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      How To Install and Use PyTorch

      The author selected the International Medical Corps to receive a donation as part of the Write for DOnations program.


      PyTorch is a framework developed by Facebook AI Research for deep learning, featuring both beginner-friendly debugging tools and a high-level of customization for advanced users, with researchers and practitioners using it across companies like Facebook and Tesla. Applications include computer vision, natural language processing, cryptography, and more. Whereas more advanced DigitalOcean articles, like Introduction to PyTorch, discuss how PyTorch works and what you can build with PyTorch, this tutorial will focus on installing PyTorch.

      In this tutorial, you’ll install PyTorch’s “CPU support only” version in three steps. This installation is ideal for people looking to install and use PyTorch but who don’t have an Nvidia graphics card. In particular, you’ll install PyTorch in a Python virtual environment with virtualenv. This approach isolates the PyTorch installation, allowing you to install different PyTorch versions for each project. Once you complete the installation, you’ll validate your installation by running a short PyTorch program and then use PyTorch to perform image classification.

      While you won’t need prior experience in practical deep learning or PyTorch to follow along with this tutorial, we’ll assume some familiarity with machine learning terms and concepts such as tensors. You can learn more about these concepts in An Introduction to Machine Learning.


      To complete this tutorial, you will need a local development environment for Python 3 with at least 1GB of RAM. You can follow How to Install and Set Up a Local Programming Environment for Python 3 to set up Python and the essentials for your programming environment.

      Step 1 — Installing PyTorch

      Let’s create a workspace for this project and install the dependencies you’ll need. You’ll call your workspace pytorch:

      Make a directory to hold all your assets:

      Navigate to the pytorch directory:

      Then create a new virtual environment for the project:

      Activate your environment:

      • source pytorch/bin/activate

      Then install PyTorch. On macOS, install PyTorch with the following command:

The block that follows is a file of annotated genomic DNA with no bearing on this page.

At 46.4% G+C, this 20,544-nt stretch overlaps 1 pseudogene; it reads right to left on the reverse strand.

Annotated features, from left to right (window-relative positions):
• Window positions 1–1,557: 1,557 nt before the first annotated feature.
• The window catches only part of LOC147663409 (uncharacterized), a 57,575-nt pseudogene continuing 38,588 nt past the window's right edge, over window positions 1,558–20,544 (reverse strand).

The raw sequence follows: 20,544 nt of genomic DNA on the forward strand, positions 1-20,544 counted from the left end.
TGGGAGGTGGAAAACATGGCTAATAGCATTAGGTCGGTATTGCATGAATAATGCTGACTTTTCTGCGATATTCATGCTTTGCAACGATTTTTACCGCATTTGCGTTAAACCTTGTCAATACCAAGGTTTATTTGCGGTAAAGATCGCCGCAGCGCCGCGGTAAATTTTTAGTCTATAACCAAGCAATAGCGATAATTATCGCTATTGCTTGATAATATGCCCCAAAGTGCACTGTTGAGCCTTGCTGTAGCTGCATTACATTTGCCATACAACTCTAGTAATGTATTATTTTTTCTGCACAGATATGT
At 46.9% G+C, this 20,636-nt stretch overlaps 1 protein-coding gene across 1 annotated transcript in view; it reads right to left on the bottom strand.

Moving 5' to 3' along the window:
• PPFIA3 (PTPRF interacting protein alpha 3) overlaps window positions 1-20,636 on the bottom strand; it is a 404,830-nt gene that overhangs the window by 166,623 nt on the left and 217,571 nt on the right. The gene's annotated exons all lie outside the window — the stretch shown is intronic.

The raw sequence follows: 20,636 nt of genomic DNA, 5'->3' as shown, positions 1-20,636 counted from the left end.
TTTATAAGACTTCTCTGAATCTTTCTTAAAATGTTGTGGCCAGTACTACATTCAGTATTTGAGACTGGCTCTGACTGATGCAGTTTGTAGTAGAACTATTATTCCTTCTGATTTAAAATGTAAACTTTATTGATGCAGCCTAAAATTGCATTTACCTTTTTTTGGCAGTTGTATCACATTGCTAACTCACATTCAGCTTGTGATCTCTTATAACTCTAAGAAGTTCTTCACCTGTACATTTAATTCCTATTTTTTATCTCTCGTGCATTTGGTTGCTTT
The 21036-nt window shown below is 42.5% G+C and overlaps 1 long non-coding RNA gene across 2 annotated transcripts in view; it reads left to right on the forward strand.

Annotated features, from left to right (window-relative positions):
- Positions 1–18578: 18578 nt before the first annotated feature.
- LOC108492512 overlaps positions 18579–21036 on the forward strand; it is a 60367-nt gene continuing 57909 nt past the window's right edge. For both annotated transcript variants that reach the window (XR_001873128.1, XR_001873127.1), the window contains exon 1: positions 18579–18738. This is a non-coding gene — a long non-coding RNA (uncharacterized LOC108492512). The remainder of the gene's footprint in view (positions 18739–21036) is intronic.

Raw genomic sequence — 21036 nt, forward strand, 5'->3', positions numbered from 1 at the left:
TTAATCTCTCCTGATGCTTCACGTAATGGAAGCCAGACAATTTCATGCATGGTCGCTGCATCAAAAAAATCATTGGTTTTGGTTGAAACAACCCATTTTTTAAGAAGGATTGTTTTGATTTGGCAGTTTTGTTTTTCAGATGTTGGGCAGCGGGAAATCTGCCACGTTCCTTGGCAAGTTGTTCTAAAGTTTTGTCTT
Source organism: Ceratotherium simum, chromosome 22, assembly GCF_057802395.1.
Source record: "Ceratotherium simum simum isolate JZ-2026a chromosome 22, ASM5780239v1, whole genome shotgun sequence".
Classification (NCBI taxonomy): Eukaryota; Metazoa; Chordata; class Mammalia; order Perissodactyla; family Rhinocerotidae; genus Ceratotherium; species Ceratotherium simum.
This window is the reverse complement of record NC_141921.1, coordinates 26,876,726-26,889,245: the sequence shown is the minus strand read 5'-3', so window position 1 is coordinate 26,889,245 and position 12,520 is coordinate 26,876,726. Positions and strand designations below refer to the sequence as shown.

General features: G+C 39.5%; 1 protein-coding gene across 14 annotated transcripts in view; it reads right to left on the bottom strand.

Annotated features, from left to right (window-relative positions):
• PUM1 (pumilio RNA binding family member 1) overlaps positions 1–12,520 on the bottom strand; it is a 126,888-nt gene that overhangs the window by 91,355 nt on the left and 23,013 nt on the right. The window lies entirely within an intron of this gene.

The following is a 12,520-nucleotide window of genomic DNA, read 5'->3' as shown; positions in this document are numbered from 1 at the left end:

• pip install torch torchvision

      On Linux and Windows, use the following commands for a CPU-only build:

      • pip install torch==1.7.1+cpu torchvision==0.8.2+cpu -f

      Notice that you have also included torchvision by default. This sub-library includes several utilities specific to computer vision, which you’ll use later on in this tutorial. You’ll then receive output confirming PyTorch’s installation:


      Collecting torch Downloading torch-1.7.1-cp38-none-macosx_10_9_x86_64.whl (108.9 MB) |████████████████████████████████| 108.9 MB 8.3 MB/s . . . Successfully installed pillow-8.1.0 torch-1.7.1 torchvision-0.8.2

      Note: If you’d like to deactivate your virtual environment at any time, the command is:

      To reactivate the environment later, navigate to your project directory and run source pytorch/bin/activate.

      Now, that you have installed PyTorch, you’ll make sure the PyTorch installation works.

      Step 2 — Validating Installation

      To validate the installation of PyTorch, you’re going to run a small program in PyTorch as a non-root user. Rather than creating a Python file, you’ll create this program using Python’s interactive console.

      To write the program, start up your Python interpreter with the following command:

      You will receive the following prompt in your terminal:

      This is the prompt for the Python interpreter, and it indicates that it’s ready for you to start entering some Python statements.

      First, type this line to import the PyTorch package. Press ENTER after typing in the line of code:

      Define a vector of zeros. For now, think of a vector as a collection of numbers, or specifically, a list of numbers. In more detail: A vector is an “arrow” in space, indicating both direction (where the arrow points), and magnitude (how long the arrow is). Next, you create a vector using a list of three numbers with Tensor(). This is a three-dimensional vector, which is an arrow in three-dimensional space.

      Run the following Python:

      You’ll receive this output:


      tensor([0., 0., 0.])

      This indicates the PyTorch installation was successful. Exit the Python interactive console by pressing CTRL+D. Next, you will build an image classifier using PyTorch.

      Step 3 — Using PyTorch for Image Classification

      Now that you’ve validated the PyTorch installation, you will set up an image classifier.

      An image classifier accepts images as input and outputs a predicted class (like Cat or Dog). Image classifiers are the conventional “Hello World” equivalent in deep learning frameworks. Besides convention, there are a few great reasons to start with image classification. First, many image classifiers can produce predictions on a commodity CPU, without needing extensive GPU resources. Second, it is straightforward to know that your image classifier is working (or not), based on the predicted class. This is less true of other neural networks that, for example, generate text.

      In this tutorial, you will use image classifiers that have already been trained. We call these pretrained image classifiers. In particular, you will use image classifiers to predict the class of an image. Prediction is alternatively called inference. In short, you will be running inference on a pretrained image classifier.